Mindy is running. Her heart had bled through the gift wrapping and stained the white paper an ugly red-brown. She hadn’t noticed it until she was almost to the square and she had to run back home to re-wrap it. Her open chest wound where her heart used to be is cold and uncomfortable in the February wind. She tries to fold a loose flap of skin over the cavity, but it blows back open. She’s only sixteen, and this is the first time her heart has ever been ripped out, and it’s unbecoming on her.
It’s now close to 11:00 and Mindy slips her box to Mr. Claudius, the town mayor. He’s standing in front of the bonfire pit, which in the summer hosts picnics and music every Saturday night, but now it is cold and empty except for the growing number of light-colored boxes stacked up in the middle. Mr. Claudius is collecting them one-by-one, and later he will sort the hearts out and deliver them to their Valentines.
“Mindy, you’re late, you almost didn’t make it!” Mr Claudius smiles softly as he takes the box from the small girl’s hands and then pats her on the head. He’s known the girl since she was born and has always been rather fond of her. So light and airy, Mindy is.
“I’m sorry, Mr. Claudius!” Mindy tilts her head to one side, as is her habit, “but my heart was bleeding and I had to re-wrap it.”
“I understand, I understand — I remember my first time too. Now run along before you get cold. Off you go.” He says in a voice that is almost fatherly. His eyes scan down the street to see if anyone else is coming, he glances down at his watch and inhales a deep breath of cold winter air.
Mindy hasn’t moved. Her head is still tilted. A pause, and, “Mr. Claudius. What do I do now?”
“My girl! What do they teach you at school these days? You must go home and wait for someone’s heart to be delivered to you, my dear. You must go home and wait. I’m surprised at your parents. They should have gone over all of this with you.”
“Mr. Claudius?” Mindy continues, as her parents have never talked to her about love before, “What happens if you don’t get a heart? I mean, what if no one gives you their heart?”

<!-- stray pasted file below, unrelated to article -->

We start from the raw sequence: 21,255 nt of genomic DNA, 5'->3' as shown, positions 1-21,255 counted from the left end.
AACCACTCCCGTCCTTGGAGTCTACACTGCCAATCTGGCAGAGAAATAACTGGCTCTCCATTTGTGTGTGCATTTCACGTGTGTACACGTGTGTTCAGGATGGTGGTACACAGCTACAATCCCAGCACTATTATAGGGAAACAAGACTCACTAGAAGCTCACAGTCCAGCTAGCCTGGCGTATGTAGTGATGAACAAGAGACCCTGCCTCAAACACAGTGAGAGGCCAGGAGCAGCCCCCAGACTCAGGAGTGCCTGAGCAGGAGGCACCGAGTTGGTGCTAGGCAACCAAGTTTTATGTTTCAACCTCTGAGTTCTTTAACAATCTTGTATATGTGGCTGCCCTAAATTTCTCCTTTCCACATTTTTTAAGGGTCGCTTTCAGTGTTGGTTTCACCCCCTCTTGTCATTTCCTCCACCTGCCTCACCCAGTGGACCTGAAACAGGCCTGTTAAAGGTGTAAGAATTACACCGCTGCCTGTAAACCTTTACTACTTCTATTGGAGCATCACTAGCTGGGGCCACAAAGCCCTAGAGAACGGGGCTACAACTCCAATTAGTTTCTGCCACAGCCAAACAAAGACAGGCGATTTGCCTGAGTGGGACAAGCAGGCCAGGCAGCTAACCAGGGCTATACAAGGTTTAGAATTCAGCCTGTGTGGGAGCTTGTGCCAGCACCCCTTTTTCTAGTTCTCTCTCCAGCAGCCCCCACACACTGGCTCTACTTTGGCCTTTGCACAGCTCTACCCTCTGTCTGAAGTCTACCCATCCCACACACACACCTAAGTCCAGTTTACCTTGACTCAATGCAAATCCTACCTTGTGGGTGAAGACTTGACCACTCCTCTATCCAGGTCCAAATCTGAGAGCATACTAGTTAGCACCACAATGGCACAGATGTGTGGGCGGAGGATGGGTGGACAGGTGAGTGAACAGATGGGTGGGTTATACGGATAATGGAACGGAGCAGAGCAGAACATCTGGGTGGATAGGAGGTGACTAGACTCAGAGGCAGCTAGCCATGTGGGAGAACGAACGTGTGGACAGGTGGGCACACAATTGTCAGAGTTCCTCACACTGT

“My dear, the body can only live for a few days without a heart. A few days at the most. I suppose most people only make it about 24 hours, but some people surprise you. But now, who did you give your heart to, my dear?”
“John Marshall,” Mindy offers, quietly, embarrassed, her cheeks reddening.
“A fine boy, Mindy,” He offers as way of reassurance, “now go home and wait.” He watches as she skips back into the night. Light and airy. And brushing past June Lupa on her bike rushing her heart in hand. To go home and wait. To sit in a chair and wait. To eat and to sleep and to dream and wake in a chair and wait.
And they do. They all go home and wait.
 Lupin Lake is a small town, a quiet town. No great features mark the main streets and no large buildings pierce the sky. Aside from the lake itself, for which the town is named, there is no point of interest in the tiny town. When asked if they like the smallness, the quietness of their home, the people of Lupin Lake will look at you strangely, for to them there is no question of like or dislike, of good or bad, right or wrong; just small and quiet, they will say and then they will continue on their way; to work, to school; to shop; to eat; to sleep; to make love; to dream; to wake and to start all over again.
| COPYRIGHT 2006-2011
Portland Fiction Project
ALL RIGHTS RESERVED